On Sale But Is It Safe: Top Paw Neoprene Reflective Life Jacket
This is the first of a new regular feature covering pet products that are on sale at the big chain stores
On sale at Petsmart: Top Paw® Neoprene Reflective Life Jacket Item: 36-28367 Regular price $34.99 to $54.99, On Sale for: $27.99 to $43.99
With Memorial Day weekend right around the corner, pools and beaches will begin opening. Many pets also take part in the water fun, though sometimes tragedy does occur. A recent safety trend is use of floatation vests on dogs that are allowed to swim.
In fact, there are many models available in a wide price range, some costing north of $80. Unfortunately, many of the models available are light on details and heavy on fluff. In particular, it is next to impossible to find any information about how many pounds of buoyancy is provided.
LIfe vests (or "personal flotation devices") for humans are required to provide this data - the typical range is 15-25 lbs. The reason for such a low number is that 80 to 90% of the human body is less or equally as dense as water. Somewhat counter intuitively, a person who is in great shape may require a more buoyant vest as they have less fat and more muscle and thus are denser.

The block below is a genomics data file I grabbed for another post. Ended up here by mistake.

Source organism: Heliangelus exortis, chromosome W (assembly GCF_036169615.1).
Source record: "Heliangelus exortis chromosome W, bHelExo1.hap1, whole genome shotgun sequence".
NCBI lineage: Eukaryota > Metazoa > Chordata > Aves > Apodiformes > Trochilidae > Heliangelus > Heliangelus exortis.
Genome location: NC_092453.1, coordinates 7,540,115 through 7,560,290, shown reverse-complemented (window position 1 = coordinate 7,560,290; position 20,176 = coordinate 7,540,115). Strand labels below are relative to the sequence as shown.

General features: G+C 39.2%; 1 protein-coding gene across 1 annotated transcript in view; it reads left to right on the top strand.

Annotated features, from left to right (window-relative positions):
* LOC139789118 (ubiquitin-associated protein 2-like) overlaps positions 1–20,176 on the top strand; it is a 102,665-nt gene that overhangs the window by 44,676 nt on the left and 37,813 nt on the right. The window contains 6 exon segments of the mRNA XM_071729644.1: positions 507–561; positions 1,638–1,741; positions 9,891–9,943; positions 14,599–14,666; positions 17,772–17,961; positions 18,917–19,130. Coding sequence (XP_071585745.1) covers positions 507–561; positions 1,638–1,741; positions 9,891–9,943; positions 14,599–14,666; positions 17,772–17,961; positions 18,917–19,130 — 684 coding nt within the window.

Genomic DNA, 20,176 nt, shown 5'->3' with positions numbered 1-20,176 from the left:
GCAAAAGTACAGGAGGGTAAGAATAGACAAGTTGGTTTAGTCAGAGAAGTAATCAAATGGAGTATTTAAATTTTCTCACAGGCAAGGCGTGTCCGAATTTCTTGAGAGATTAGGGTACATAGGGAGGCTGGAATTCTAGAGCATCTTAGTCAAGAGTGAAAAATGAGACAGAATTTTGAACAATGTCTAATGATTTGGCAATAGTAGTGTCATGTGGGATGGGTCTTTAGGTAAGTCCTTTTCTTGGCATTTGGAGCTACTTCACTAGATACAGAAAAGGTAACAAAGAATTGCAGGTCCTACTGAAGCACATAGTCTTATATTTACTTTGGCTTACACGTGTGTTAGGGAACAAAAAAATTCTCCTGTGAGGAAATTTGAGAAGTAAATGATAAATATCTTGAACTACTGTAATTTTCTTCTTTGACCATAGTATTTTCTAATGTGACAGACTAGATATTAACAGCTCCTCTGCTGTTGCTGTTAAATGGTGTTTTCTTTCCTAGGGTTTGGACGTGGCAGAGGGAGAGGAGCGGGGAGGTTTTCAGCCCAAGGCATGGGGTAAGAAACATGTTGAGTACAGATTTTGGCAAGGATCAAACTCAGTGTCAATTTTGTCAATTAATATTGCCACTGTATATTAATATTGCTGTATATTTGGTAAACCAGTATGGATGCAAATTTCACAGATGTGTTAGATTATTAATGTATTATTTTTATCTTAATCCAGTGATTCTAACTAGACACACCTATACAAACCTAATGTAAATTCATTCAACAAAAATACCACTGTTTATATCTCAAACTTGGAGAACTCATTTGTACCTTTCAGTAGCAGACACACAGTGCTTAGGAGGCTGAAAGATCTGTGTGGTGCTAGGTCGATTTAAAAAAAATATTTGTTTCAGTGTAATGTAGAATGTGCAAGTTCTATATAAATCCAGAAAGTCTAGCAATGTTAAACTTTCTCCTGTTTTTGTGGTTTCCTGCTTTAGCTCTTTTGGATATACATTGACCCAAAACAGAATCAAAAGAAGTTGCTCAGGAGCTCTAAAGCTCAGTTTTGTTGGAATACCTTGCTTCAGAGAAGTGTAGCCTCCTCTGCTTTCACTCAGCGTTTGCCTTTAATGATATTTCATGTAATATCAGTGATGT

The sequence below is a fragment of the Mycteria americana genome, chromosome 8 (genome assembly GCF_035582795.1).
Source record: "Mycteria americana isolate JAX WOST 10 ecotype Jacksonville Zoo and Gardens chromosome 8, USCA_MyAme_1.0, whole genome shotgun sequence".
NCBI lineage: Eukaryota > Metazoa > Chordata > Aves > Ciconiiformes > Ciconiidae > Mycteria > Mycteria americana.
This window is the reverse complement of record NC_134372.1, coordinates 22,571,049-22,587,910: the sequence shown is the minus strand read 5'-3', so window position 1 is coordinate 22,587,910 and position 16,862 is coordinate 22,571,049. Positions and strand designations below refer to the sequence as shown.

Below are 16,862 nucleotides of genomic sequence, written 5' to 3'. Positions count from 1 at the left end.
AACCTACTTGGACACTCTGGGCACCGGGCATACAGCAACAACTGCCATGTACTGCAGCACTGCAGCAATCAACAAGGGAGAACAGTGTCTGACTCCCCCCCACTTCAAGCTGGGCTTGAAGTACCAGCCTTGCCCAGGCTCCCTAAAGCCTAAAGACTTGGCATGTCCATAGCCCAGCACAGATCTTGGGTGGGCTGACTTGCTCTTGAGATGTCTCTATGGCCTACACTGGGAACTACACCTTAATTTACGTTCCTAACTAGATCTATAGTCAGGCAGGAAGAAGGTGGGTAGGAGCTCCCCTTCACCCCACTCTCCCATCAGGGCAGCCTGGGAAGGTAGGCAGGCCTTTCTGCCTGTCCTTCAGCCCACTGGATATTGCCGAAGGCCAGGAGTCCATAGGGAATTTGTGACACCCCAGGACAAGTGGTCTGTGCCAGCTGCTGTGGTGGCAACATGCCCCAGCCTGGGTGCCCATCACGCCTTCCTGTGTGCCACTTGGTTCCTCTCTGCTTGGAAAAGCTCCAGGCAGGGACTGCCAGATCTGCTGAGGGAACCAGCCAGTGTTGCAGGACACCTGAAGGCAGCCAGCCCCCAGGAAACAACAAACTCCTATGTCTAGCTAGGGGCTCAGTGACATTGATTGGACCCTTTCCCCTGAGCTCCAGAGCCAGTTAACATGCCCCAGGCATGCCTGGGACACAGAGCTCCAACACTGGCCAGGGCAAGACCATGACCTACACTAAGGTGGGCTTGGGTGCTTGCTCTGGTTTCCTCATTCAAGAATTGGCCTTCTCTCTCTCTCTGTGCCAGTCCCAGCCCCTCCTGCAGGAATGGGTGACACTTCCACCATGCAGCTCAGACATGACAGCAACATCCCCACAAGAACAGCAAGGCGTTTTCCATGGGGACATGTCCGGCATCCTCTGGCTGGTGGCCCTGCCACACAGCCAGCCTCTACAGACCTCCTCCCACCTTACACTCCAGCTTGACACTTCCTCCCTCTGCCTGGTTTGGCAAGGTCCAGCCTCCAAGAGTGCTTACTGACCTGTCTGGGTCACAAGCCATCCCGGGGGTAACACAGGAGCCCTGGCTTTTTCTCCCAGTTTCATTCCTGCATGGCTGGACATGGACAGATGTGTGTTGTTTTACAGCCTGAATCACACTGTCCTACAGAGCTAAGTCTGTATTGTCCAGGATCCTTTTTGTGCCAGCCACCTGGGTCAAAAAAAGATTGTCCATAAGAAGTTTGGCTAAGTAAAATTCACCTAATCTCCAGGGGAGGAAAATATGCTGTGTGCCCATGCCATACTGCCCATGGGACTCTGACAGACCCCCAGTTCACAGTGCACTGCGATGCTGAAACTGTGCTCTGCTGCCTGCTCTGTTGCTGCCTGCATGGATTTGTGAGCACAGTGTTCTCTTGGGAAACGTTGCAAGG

It would be helpful to have similar information for floatation devices designed for our pets. Though the devices are clearly physically sized to fit your pet's body, that in an of itself does not mean the vest provides adequate floatation.
Looking at the Top Paw Neoprene Reflective jacket (please see the link above for photos at the Petsmart website) I immediately see a problem in that almost all of the floatation material is located high up on the dog's back. Only two small pieces are attached under the chest and neck.
On the positive side, there does not appear to be any range of motion issue. Some floatation devices for pets are too restrictive and can make it more difficult (and tiring) to swim. [Always try the vest on for size and see if your dog appears comfortable walking with it on.] The strap to help pull the pet out of the water, and the vest itself, is positioned closer to the head than the tail which is good - this helps prevent the head from dipping in the water when pulling upward.
The jacket comes in two colors, bright yellow and safety red, both with embedded reflective strips. Ideally the color would be life vest orange but forced to chose, I would select yellow as the better all around choice and to avoid issues that rescuers may have with red/green color blindness (yellow stays yellow). Contrast is important to visibility and bright yellow motion should be easier to pick up early and late in the day.
Is It Safe?
There do not appear to be any inherent safety issues with the product itself. However, I do not believe that it adequately fulfills the role that pet parents would believe it should provide, namely safety buoyancy. Even so, this jacket does provide valuable visibility to locate your pet in the water which is critical if the pet is in duress. From a value standpoint, even at the sale price, a pet parent may be able to find a better floatation device for $10 or $15 more.